Playing God?

Posted: August 7th, 2009 | Author: | Filed under: Reflections on Law Practice | No Comments »

Since I first starting practicing law in the US, I was struck by the fact that clients’ moral compasses often appeared to be guided purely by rules of law rather than a common-sense approach of what is right or wrong.  Take the following example:

Client:  “I want to sue my brother for breach of contract.”

Simon:  “I wouldn’t recommend that; first, this is your family.  Second, your brother has a family that would suffer the consequences of your unresolved fraternal conflicts.  Third, it just doesn’t seem right to me”.

Client.  But the law says I can do it, right? 

Simon.  Yes it does, but that doesn’t mean that it’s an appropriate way to deal with something.  Have you tried calling your brother to discuss this?

Client.  You think that might help?

This conversation is entirely fictitious, but the substantive content is a thread that permeates a significant number of my attorney-client interactions, and underscores the point that there is a difference between what is lawful and what is right.

I’m going out on a limb here, but is this perhaps the logical by-product of our constitutional democracy?  That is to say, the result of the fact that the glue that binds the nation is essentially a collection of laws – necessarily generic, rigid and of universal application – rather than a shared set of normative values derived from collective history with rules in place merely to regulate extreme transgressions of those values.  The United Kingdom for example does not have (nor seems to need) a written constitution and much of the way their society behaves is determined by generally accepted and long-established custom.  Granted, not all of those customs are necessarily palatable and perhaps require rule-based modification, but as a general matter, I believe that recourse to a set of generic rules as a template for a personal code of conduct breeds rigidity, lack of personal responsibility, a reluctance to think, and often fairly extremist views.  I also believe this has profound implications for the way we interact as citizens, and the way our nation interacts with other nation states.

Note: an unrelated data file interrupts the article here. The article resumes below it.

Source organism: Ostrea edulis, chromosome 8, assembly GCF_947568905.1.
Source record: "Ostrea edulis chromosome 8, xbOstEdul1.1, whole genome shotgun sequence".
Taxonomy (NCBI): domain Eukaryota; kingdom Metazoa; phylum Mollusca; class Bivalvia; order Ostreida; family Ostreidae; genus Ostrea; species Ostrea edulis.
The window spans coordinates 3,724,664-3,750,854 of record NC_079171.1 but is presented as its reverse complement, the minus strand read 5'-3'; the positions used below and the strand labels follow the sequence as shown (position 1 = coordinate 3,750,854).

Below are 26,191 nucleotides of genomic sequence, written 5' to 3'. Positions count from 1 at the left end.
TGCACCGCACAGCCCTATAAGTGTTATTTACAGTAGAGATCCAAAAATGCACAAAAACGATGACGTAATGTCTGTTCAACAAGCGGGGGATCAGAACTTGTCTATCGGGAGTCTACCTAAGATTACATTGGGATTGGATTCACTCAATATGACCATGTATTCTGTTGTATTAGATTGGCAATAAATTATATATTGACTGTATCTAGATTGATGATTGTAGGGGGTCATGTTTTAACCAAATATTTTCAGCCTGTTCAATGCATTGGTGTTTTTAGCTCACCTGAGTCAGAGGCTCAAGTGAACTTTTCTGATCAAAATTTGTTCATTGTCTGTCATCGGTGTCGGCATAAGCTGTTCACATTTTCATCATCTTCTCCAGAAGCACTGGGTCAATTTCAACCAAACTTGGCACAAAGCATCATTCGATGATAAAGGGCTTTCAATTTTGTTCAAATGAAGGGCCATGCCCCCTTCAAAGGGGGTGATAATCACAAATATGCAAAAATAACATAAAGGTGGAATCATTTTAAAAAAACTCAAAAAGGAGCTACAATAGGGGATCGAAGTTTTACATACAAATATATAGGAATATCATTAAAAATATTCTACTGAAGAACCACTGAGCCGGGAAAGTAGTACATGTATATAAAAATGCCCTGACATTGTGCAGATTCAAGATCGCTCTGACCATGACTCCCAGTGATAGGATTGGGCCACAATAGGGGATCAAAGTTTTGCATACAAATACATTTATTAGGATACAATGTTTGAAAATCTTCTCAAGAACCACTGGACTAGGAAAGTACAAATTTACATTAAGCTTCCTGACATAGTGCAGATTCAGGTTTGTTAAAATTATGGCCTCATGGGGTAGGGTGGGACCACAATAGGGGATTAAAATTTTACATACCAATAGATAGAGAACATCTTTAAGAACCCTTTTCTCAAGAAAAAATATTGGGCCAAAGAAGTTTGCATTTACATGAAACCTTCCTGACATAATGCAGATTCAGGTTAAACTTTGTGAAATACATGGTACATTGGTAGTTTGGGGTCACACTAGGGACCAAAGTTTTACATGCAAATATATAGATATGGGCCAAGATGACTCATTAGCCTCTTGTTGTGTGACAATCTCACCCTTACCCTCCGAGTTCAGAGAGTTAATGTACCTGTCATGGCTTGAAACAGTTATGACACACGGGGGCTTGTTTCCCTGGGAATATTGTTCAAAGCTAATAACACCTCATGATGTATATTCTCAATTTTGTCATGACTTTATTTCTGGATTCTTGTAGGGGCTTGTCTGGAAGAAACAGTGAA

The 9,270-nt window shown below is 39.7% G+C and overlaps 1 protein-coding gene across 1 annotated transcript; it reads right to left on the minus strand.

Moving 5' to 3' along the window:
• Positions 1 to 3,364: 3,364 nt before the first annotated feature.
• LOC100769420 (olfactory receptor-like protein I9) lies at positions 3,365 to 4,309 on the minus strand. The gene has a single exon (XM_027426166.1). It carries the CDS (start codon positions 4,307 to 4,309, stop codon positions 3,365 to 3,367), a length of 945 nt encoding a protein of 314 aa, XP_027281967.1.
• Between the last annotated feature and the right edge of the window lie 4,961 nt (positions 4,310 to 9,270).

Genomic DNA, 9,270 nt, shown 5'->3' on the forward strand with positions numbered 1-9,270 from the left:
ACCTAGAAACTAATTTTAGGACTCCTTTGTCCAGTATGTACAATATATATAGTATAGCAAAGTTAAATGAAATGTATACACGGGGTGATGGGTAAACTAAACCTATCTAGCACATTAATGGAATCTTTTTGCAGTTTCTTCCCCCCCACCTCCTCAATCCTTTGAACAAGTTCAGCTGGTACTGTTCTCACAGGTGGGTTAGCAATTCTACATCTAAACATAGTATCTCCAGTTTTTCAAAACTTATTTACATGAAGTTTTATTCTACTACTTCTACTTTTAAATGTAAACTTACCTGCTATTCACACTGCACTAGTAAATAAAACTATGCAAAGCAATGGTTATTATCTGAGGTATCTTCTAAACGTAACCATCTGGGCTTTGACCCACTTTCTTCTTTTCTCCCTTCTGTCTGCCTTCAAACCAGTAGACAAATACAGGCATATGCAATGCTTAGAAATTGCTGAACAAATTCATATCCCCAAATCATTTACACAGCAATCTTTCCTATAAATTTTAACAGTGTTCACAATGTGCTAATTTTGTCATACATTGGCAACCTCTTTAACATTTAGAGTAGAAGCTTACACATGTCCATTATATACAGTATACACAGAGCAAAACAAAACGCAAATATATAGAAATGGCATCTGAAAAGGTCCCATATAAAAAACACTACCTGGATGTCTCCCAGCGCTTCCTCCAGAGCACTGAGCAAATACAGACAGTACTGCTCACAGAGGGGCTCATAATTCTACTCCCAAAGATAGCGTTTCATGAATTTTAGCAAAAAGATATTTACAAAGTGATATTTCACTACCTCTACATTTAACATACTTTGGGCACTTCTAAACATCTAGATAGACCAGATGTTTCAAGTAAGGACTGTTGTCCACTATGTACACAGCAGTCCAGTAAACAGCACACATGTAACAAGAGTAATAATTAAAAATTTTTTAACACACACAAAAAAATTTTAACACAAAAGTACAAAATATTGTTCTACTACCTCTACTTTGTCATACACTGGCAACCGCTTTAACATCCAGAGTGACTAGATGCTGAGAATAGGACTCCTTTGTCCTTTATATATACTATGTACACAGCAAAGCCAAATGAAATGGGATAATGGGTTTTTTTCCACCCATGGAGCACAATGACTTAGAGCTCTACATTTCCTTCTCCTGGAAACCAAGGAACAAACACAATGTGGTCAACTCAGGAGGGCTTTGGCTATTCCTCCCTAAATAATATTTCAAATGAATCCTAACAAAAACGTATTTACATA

It may also explain the general antipathy toward the legal profession; perhaps we have become regarded as demi-gods, with tremendous power to influence personal choice?  I don’t know, but for myself, I would prefer clients to act out of an innate sense of decency and what’s plainly right, rather than the alternative.



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